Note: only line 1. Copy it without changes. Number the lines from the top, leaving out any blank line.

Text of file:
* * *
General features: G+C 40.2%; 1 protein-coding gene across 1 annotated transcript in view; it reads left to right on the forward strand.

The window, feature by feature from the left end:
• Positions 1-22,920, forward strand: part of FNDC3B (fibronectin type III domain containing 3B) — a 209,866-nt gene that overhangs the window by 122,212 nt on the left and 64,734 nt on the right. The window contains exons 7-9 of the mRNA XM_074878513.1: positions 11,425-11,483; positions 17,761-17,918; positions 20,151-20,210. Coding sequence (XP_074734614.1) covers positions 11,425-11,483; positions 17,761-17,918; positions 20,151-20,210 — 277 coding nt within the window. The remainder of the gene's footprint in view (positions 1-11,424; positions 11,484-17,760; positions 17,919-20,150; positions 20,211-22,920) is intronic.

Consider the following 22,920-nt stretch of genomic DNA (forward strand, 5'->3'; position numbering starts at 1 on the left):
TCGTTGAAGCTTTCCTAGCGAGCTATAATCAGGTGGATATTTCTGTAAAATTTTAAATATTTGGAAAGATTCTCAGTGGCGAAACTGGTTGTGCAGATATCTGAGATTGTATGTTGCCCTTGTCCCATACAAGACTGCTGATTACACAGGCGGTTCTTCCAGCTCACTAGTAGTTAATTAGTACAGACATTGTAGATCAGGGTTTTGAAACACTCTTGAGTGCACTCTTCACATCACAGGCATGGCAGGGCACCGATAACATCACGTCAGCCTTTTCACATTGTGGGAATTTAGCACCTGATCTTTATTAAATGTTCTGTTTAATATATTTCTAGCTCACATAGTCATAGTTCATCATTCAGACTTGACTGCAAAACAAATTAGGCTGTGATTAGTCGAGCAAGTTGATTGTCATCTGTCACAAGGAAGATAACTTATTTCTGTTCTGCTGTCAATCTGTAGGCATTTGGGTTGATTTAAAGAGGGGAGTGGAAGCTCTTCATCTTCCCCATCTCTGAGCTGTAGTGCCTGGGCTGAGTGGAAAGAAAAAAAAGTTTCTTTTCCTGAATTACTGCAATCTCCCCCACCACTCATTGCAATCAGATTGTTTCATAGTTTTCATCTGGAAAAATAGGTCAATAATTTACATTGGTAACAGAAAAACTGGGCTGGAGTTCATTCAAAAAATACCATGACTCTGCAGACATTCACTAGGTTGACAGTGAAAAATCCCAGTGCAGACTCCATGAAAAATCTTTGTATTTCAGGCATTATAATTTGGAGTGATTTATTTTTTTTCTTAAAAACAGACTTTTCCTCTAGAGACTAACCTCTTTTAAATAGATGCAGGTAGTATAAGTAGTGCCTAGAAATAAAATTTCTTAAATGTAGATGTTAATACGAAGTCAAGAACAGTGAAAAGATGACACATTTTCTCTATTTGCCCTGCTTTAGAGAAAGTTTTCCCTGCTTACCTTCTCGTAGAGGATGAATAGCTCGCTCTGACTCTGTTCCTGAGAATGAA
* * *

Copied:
General features: G+C 40.2%; 1 protein-coding gene across 1 annotated transcript in view; it reads left to right on the forward strand.